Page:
“Everybody on a team has a role, whether you’re the headliner or a solid defenseman that nobody ever hears about,” Clark says. “This is very close to home: I push away this notion that there’s a singular genius that figures all this out and moves forward. It’s a massive group effort of multiple geniuses, each in their own way putting it together.”
Is it better to be a fixed-wing pilot or a helicopter pilot when flying Alia? Beta test pilot Nick Warren has a diplomatic answer for that question: “It’s good to just be an aviator.”
Warren says Alia is an aircraft very well suited for pilots. “It’s quiet. It glides almost like a glider. It has plenty of thrust,” he says. “Without being too corny, it’s just this magical experience.”
He should know. Warren came to Beta after a career as a U.S. Marine Corps attack helicopter pilot and former Marine One aviator—tasked with flying President Barack Obama to and from the White House.
Now, he’s focused on exploring and expanding Alia’s flight test envelope.
“Upstream of every flight we do, we’re briefing, we’re rehearsing,” Warren says. “We have this unbelievable simulator that I can tell you from the pilot’s side—and I’ve been in many sims both civilian and military—this is far and away the most accurate representation of a simulator to aircraft that has ever existed. Not just because we made it, but it’s the reality of it. It’s the physics of it.”
Once test pilots validate that their test flight proposals will work in the sim, then they’ll go fly. “Nothing is the same day to day. And you’re always kind of on your A game every time you have an opportunity to fly this aircraft, for sure.”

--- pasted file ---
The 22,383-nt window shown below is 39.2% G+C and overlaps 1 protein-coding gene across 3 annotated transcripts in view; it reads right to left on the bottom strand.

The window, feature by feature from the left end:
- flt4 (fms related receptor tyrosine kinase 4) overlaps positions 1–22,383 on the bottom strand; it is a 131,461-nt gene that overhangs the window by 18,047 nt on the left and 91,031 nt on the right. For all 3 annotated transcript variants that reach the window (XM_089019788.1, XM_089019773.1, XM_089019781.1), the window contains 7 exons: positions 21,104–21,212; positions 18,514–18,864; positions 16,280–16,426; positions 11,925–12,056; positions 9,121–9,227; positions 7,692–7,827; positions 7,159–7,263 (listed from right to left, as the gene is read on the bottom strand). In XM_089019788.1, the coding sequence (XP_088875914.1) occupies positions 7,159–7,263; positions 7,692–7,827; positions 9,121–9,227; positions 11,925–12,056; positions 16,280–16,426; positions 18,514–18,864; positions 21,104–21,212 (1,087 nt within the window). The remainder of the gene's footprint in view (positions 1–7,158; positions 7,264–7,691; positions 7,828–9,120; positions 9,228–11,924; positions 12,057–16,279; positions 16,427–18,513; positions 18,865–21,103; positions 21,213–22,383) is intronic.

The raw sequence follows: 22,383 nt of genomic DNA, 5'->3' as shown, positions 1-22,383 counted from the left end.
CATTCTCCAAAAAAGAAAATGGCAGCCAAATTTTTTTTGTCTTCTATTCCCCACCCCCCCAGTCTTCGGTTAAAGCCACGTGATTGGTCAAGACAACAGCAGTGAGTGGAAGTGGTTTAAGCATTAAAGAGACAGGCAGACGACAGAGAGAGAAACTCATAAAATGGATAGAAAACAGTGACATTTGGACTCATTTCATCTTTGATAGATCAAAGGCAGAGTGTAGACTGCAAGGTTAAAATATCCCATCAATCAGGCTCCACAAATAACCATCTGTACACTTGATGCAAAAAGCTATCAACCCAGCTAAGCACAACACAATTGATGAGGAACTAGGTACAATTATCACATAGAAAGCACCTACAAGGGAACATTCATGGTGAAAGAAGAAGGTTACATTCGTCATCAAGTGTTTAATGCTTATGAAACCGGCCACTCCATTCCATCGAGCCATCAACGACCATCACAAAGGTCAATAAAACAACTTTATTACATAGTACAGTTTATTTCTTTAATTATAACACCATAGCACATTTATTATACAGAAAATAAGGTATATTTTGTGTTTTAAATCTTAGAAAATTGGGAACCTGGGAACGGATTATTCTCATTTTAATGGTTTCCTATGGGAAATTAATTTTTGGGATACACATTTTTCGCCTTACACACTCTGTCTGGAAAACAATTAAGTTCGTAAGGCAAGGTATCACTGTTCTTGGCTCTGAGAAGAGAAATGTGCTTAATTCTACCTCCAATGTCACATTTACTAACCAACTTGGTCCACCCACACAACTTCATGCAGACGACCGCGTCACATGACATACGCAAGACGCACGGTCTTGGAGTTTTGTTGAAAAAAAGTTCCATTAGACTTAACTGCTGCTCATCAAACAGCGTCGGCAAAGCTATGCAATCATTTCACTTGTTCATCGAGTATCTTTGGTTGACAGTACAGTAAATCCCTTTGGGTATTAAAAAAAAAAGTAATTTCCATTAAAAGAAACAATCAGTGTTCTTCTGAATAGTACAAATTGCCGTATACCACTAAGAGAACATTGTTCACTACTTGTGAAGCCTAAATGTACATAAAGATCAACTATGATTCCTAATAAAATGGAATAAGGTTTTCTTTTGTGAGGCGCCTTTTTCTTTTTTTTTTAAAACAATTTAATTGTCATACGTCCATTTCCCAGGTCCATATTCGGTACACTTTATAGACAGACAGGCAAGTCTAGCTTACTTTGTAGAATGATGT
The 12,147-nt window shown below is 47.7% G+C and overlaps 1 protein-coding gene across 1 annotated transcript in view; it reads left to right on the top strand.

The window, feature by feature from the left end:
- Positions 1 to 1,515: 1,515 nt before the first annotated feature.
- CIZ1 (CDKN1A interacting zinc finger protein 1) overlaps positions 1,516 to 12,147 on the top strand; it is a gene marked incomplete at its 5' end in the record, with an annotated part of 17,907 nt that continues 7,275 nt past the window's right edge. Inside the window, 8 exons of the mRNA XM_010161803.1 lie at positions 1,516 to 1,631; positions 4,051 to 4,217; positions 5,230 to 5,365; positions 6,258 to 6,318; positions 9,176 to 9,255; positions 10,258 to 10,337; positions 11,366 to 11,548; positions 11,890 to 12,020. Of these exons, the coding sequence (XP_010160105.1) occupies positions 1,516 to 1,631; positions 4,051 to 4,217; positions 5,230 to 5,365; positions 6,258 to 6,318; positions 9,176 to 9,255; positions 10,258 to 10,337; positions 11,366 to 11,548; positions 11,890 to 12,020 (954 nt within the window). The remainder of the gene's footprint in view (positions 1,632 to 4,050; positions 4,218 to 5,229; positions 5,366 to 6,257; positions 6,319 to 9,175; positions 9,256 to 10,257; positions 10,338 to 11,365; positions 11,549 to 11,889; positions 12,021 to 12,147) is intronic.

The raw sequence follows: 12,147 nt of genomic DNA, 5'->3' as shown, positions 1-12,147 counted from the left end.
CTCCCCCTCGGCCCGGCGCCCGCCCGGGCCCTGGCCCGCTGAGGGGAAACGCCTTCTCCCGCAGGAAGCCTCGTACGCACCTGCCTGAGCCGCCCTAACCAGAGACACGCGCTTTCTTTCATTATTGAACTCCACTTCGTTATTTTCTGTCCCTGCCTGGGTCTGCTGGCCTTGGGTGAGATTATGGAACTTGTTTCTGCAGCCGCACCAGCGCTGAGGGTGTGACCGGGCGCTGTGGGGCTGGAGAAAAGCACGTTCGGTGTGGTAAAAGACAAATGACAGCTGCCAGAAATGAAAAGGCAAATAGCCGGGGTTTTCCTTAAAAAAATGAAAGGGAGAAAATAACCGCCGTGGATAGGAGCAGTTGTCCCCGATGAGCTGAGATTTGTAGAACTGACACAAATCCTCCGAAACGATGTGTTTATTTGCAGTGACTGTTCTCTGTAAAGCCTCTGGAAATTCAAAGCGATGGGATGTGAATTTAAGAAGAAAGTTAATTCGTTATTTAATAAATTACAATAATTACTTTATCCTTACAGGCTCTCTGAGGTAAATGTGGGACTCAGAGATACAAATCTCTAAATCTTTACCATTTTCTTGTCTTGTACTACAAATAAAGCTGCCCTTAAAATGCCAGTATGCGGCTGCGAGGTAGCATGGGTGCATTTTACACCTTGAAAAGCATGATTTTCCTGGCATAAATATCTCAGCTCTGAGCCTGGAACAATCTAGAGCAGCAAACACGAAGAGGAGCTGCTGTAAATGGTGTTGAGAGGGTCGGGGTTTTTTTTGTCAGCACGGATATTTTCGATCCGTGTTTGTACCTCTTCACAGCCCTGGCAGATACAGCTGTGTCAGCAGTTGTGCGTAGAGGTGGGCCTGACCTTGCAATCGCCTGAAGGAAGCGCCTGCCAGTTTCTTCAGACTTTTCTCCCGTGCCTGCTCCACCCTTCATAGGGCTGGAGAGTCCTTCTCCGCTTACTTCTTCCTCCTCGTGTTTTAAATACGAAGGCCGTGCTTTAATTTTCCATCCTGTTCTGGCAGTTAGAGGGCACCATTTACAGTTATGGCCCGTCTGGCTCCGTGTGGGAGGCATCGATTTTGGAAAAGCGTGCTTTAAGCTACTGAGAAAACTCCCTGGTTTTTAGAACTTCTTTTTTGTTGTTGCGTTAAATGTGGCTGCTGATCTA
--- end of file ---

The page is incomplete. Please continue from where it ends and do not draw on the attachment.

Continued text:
No Rudder Pedals
Alia’s flight controls are very intuitive, Warren says. The pilot sits in the left seat, controlling the twin-tailed eVTOL with a fly-by-wire connected side-stick—what Beta calls the inceptor.
At the pilot’s left hand is a second flight control device, a lift lever, which operates Alia’s four proprotors. On that same left-hand device, located under the pilot’s thumb, is a throttle that controls the thrust of the pusher propeller in the rear of the aircraft.
Remarkably, there are no rudder pedals. “In the aircraft, we control yaw with our hand. We’re trying to make this aircraft as simple as possible.”
Nothing like a yoke in a typical GA cockpit, Alia’s controls offer pilots “beautiful control harmony between pitch, roll and yaw, all in one hand,” Warren says. Thrust control is “super responsive.”
Because it’s electric, “there’s no spool up of a piston or turbine. It’s just this immediate beautiful application of power. It’s not unlike an electric car that just immediately putting torque to the wheels. Same thing here, as we’re winding up the pusher. It’s quite a thing.”
Predisposed to Love Aviation
Much of Beta’s team culture developed organically among its about 350 employees. “Once we established ourselves in this community, the people who love to fly and who love aviation started to show up here,” Clark says. “It’s not like we created that. The people who showed up here already were predisposed to love aviation—everybody in their own way.”
Beta mechanical product designer and developer Joshua Myslik gravitated to Beta because of his love for flying and his unique path to aviation.
Myslik’s introduction to aviation came when a mentor began taking him flying regularly in several different types—a Boeing Stearman, an Aviat Husky, and a Harmon F1 Rocket
A few years later, after being laid off from a Pixar-funded company doing stop motion animation, Myslik took his fat severance check and did something extraordinary. Despite not having his pilot certificate at the time, he learned how to fly aerobatics.
A flight school in Livermore, California, showed him how to execute loops, rolls, and spins in a Citabria. “That’s pretty much where I got the bug.”
As Myslik remembers it, his CFI put him in the front seat and “he let me kind of do everything from the very first day that we went out. It was awesome. He would demonstrate a loop and then he would say, ‘Alright it’s all about energy management—go ahead and do the loop.’”
“Aerobatics are a lot about feel,” Myslik explains. “How much are you loading up the wing? Are you close to stall? I got it really quickly. I think from mountain biking and dirt biking and snowboarding as a kid, I kind of understood energy management. So getting into a plane and being able to feel that—and unload and load as needed—in three axes—it was like the coolest thing I ever experienced in my life.”